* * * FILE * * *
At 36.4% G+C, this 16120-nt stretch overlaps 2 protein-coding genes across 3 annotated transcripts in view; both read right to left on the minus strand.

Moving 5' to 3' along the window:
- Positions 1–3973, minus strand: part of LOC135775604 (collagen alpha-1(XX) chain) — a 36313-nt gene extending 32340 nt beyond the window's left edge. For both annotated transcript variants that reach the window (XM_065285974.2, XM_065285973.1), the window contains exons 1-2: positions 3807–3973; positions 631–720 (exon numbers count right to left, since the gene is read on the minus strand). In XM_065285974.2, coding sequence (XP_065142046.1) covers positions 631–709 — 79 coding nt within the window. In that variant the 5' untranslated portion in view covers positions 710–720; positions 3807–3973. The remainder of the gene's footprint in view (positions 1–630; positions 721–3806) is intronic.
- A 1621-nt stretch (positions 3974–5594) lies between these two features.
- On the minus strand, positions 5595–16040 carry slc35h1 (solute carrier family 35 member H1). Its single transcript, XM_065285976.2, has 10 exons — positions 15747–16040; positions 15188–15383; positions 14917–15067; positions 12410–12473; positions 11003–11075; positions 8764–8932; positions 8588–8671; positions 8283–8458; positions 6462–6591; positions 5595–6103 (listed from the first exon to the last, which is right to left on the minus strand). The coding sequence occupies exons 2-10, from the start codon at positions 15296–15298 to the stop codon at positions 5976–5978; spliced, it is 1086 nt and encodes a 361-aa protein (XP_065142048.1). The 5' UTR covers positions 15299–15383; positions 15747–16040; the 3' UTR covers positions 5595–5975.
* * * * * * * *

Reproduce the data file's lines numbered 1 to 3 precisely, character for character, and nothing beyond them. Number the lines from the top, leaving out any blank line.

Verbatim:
At 36.4% G+C, this 16120-nt stretch overlaps 2 protein-coding genes across 3 annotated transcripts in view; both read right to left on the minus strand.

Moving 5' to 3' along the window:
- Positions 1–3973, minus strand: part of LOC135775604 (collagen alpha-1(XX) chain) — a 36313-nt gene extending 32340 nt beyond the window's left edge. For both annotated transcript variants that reach the window (XM_065285974.2, XM_065285973.1), the window contains exons 1-2: positions 3807–3973; positions 631–720 (exon numbers count right to left, since the gene is read on the minus strand). In XM_065285974.2, coding sequence (XP_065142046.1) covers positions 631–709 — 79 coding nt within the window. In that variant the 5' untranslated portion in view covers positions 710–720; positions 3807–3973. The remainder of the gene's footprint in view (positions 1–630; positions 721–3806) is intronic.